The Labour Government have been accused of overseeing a move backwards in Welsh language teaching since they introduced its plan to reach a million speakers by 2050.
Making a statement on Welsh in the education workforce, Labour minister Jeremy Miles faced criticism from Welsh Conservative Samuel Kurtz MS for presiding over a decline in teachers and several years of missed targets.
The shortcoming are all the more egregious given the Cymraeg 2050 ambition has been in place for five years, yet no progress has been made.
Mr Kurtz, also the Shadow Minister for the Welsh Language, told the Senedd that his Party supported the ambition of improving Welsh in education, but that Labour were not following through with meaningful results.
He highlighted how the Labour Government had “pledged to increase the number of primary school teachers able to teach through the medium of Welsh by 7%. This would have seen the number of teachers increasing from 2,903 to 3,100. But, five years after the introduction of Cymraeg 2050, we've gone backwards.”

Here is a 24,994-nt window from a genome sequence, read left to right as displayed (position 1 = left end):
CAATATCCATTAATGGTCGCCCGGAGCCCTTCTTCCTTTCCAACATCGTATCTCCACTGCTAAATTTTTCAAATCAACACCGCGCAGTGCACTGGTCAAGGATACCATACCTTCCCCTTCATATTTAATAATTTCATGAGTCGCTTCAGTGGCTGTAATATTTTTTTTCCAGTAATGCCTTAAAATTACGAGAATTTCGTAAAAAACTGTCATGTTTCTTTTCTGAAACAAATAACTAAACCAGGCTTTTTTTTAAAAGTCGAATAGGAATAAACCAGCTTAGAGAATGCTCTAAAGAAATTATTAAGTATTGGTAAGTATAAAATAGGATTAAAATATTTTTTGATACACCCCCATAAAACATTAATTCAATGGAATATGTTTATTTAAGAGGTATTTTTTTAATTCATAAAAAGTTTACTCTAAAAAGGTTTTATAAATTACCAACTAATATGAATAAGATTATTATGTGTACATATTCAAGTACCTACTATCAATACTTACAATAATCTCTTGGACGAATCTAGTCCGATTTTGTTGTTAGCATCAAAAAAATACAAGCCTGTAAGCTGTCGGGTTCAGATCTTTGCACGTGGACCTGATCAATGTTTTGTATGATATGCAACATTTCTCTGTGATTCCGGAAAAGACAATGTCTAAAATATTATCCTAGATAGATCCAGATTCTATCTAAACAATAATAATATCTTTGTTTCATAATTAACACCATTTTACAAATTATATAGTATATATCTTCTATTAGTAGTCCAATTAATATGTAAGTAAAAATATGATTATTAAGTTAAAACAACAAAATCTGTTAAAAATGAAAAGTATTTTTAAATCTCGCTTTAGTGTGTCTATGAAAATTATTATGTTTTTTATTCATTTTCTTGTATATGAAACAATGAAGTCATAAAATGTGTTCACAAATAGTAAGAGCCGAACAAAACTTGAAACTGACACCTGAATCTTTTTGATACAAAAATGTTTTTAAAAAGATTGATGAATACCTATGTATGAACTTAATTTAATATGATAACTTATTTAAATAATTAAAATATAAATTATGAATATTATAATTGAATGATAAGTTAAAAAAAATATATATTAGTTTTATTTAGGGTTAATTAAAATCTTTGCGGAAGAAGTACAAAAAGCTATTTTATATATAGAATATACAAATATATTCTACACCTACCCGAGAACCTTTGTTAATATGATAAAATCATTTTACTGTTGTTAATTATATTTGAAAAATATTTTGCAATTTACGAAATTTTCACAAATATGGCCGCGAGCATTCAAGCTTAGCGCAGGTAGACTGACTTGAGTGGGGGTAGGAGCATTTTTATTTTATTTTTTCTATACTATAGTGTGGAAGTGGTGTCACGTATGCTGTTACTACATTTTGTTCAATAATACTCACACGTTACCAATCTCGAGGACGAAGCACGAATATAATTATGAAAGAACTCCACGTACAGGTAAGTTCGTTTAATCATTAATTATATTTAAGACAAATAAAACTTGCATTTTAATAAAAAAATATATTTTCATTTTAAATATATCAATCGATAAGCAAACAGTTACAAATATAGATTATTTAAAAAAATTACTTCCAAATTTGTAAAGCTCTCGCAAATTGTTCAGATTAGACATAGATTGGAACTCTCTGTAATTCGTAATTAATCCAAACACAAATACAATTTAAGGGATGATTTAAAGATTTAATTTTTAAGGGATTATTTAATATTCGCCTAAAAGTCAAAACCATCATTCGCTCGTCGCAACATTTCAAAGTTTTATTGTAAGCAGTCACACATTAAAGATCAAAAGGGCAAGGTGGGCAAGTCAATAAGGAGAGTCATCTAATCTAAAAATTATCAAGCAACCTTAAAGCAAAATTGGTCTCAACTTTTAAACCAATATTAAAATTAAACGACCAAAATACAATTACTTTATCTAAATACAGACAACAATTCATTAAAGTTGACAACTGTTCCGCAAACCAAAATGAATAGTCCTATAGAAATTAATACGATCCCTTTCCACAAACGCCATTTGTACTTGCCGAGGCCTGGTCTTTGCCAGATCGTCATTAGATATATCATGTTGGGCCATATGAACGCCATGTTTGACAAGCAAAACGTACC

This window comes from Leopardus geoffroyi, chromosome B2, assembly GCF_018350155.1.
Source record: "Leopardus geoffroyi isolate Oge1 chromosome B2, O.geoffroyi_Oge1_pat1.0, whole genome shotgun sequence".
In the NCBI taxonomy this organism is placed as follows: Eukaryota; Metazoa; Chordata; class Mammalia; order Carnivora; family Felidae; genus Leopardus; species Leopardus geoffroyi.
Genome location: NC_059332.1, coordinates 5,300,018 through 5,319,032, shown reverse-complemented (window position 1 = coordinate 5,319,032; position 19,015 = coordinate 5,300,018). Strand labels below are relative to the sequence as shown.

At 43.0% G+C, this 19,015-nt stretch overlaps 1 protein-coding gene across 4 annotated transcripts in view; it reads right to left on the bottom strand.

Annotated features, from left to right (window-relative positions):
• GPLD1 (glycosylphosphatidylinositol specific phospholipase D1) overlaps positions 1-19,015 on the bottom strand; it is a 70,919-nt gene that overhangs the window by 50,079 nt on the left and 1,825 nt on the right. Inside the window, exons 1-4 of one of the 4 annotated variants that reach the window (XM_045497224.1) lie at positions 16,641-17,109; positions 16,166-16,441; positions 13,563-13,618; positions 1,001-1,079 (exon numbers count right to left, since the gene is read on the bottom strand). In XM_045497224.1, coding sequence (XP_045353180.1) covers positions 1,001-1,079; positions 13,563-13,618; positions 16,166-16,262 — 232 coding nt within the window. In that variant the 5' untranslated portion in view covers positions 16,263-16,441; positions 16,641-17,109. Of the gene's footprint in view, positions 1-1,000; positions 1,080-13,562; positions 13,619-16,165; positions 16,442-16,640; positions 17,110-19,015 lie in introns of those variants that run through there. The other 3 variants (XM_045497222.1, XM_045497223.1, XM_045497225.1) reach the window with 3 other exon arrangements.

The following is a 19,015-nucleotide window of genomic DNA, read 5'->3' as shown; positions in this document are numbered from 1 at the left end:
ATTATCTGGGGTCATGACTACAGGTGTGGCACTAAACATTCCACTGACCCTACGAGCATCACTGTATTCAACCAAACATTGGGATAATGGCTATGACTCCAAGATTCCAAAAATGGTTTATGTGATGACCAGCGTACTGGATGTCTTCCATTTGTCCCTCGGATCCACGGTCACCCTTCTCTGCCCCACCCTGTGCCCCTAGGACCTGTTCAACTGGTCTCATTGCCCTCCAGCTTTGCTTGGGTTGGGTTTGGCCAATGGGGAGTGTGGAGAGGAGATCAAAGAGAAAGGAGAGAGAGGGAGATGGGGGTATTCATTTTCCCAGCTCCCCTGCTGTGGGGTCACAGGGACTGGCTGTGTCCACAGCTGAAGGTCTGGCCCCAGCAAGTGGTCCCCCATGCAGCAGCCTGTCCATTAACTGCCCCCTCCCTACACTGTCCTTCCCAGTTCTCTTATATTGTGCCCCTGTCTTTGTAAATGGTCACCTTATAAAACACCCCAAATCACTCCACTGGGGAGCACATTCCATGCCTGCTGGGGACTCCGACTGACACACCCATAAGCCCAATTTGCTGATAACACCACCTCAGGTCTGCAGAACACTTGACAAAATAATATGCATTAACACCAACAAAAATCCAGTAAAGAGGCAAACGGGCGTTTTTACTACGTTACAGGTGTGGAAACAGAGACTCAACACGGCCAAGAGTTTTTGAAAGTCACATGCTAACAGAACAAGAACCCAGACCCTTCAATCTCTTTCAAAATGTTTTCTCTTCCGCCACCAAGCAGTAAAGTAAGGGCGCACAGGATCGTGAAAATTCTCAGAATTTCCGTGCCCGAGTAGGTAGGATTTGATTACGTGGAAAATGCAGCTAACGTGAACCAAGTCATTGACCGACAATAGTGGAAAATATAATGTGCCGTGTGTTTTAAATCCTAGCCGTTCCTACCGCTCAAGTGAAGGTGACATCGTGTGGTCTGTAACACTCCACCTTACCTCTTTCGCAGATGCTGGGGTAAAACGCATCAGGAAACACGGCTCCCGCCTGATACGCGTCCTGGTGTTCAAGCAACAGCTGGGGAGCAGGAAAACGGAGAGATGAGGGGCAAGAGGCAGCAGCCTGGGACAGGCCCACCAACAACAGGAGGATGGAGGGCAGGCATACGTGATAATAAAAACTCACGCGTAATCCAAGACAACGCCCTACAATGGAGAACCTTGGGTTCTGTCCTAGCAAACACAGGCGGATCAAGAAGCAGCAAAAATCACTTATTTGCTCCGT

He continued: “In line with the last academic year, 2,871 primary teachers were able to teach through the medium of Welsh—a deficit of 7.4% in staffing levels. But this isn't the only trend that we're seeing; the level of secondary school teachers has gone through the floor. In the academic year of 2020-21, 2,395 teachers taught through the medium of Welsh. The target for this period was 2,800—14% lower than the original target.”
Commenting, Samuel Kurtz MS said:
“It is clear that the past five years has seen such a lack of ambition from Labour that it has set us back before we’ve even gotten started. If we don't take action now, then there is a risk that a million Welsh speakers will slip from our grasp, putting the future of our language in doubt.
“The Welsh Conservatives defend the people of Wales and our language day in, day out as we highlight poor public service delivery and put forward solutions, like we have done here.
“So, when Labour accuse us of not being Welsh enough, they do so to disguise their own shortcomings after a quarter of century in power, including on the Welsh language.”